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Showing yet another level of refinement in the platform experience, the Skyrocket incorporates some useful motion-based controls that offer another way of interacting with the phone. Specifically, they include things like tilting it to zoom in & out of pictures in the gallery or the web browser, panning between the homescreen by moving the phone either in a left or right direction, turning over the phone to its back during an incoming phone call to mute it, and double tapping the phone to prepare it for voice commands. Sure they’re cool at first, but some are more practical than others.

Just like previous TouchWiz handsets,  the Samsung Galaxy S II Skyrocket doesn’t deviate as it presents us with the normal set of core organizer apps. Obviously, there’s nothing new with the layouts and functionality found with the calculator, calendar, and clocks apps. And just like before, there’s a nifty Mini Diary app that makes the process of indexing entries such a joy seeing that we’re allowed to attach text, our location, and a photo to them.

With so much real estate to work with, it's almost hard to botch typing up something on the Skyrocket. In addition, with three different types of keyboards available to us, there's always going to be one that'll prove to be the most efficient. Combining their spacious layouts and overall responsive nature, our thumbs are able to quickly compose messages with minimal mistakes.

Whether it’s the Samsung Mail app or Gmail one, the emailing experience is nothing out of the ordinary as it presents us with the normal features we’d come to expect and see. Much like everything before it, setup is a hassle-free experience since it only requires our email addresses and passwords to automatically set up properly.


Running the camera app, there isn’t any change with its layout as we’re given plenty of focus on what we’re shooting with the viewfinder. On the right side, we find the on-screen shutter key, toggle switch for video/still shot mode, and the preview window for the gallery. Meanwhile, the customizable left edge plays home to four different icons that you can select for quick access – with the settings icon fixed on there for good. Without a doubt, there are plenty of shooting modes and manual settings that are available to appease even some of the most hardened photo enthusiasts.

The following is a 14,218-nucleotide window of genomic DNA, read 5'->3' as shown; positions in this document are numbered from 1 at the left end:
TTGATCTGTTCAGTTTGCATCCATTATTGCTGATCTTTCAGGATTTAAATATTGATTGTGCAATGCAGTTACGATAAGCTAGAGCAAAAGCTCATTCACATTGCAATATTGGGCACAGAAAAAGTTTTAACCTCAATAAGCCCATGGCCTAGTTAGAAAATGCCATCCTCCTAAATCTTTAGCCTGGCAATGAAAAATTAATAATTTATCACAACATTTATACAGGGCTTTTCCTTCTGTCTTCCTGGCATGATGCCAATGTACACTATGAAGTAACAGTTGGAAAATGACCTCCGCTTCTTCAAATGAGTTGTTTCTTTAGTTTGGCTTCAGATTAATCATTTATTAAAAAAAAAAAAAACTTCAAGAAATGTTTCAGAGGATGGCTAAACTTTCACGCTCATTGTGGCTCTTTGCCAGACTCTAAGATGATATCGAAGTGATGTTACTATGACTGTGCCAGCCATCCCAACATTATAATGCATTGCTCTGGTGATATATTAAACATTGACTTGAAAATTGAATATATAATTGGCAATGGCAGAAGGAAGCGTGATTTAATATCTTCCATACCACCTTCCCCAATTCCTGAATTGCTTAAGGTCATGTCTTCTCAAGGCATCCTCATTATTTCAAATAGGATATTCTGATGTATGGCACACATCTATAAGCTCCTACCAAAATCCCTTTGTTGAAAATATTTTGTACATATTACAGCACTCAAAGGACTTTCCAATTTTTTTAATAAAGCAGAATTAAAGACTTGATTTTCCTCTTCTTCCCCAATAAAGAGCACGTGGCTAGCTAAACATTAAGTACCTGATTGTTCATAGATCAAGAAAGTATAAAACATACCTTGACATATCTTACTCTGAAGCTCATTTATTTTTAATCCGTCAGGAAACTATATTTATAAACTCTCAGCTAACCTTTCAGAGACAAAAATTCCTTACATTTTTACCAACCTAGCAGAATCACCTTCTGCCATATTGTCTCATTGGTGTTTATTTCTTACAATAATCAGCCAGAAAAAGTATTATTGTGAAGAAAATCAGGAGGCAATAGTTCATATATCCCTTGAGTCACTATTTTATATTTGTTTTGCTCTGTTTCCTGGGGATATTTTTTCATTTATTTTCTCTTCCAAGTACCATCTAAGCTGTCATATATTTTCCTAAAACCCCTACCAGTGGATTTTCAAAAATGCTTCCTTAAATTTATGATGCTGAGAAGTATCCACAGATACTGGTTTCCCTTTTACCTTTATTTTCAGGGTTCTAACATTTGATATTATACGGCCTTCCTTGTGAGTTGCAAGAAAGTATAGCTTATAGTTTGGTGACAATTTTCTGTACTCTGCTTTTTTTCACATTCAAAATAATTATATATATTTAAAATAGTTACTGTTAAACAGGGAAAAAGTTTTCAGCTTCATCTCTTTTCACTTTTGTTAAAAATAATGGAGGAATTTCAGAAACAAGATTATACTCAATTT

Blessed with an 8-megapixel auto-focus camera, the Skyrocket is able to produce similar results to what we found with previous Galaxy S II models. Just like before, it excels in sunny conditions, as it's able to reel in some nice looking shots, with realistic colors and good detail. Indoors under artificial lighting, it suffers from some overexposure, which tends to wash out fine details. Sadly though, nighttime shots are soft with its details, filled with a lot of digital noise, and are high in exposure. Yet, its LED flash is able to counteract some of its deficiencies with some balanced lighting.

Unsurprisingly, its high-definition 1080p video capture mimics the results that we find with still image capture, which is that it excels in sunny conditions, but diminishes in quality under low lightin. Details are pretty good, but not great – still, it's significantly noisier looking with videos taken in low lighting. In terms of frame rate, it moves swiftly at 30 frames per second in sunny conditions, but it drops down to as low as 23 frames per second with nighttime shots. Through it all, its audio recording is on the clear side no matter what condition you're in.

Samsung Galaxy S II Skyrocket Sample Video:

Samsung Galaxy S II Skyrocket Sample Video - Night:


With the TouchWiz music player, its presentation follows in line to other conventional looking players, but we’re pleased by its strong volume output, which can be further fine-tuned by selecting the appropriate equalizer settings. However, we're left scratching our heads wondering why Samsung decided to leave out a music player widget. Still, if we happen to exit out of the music player interface, we can still access some functions through the notifications panel.

Deemed as a high-end smartphone, the Samsung Galaxy S II is naturally inclined to offer a phenomenal video watching experience. And you know what? We get just that as it's able to play flawlessly our test video that's encoded in DivX 1920 x 1080 resolution. Not only is playback buttery smooth, but its Super AMOLED Plus display sprinkles some juicy colors to make the entire thing simply polarizing.

As much as we'd like to find it included with the packaging, you'll have to purchase an optional MHL adapter in order to get video out functionality. Of course, it's an added investment, but it's also pretty sweet being able get a mirrored experience on your high-definition television set. Nevertheless, if you prefer a wireless route, you can utilize the AllShare application to share multimedia content with other DLNA compatible devices.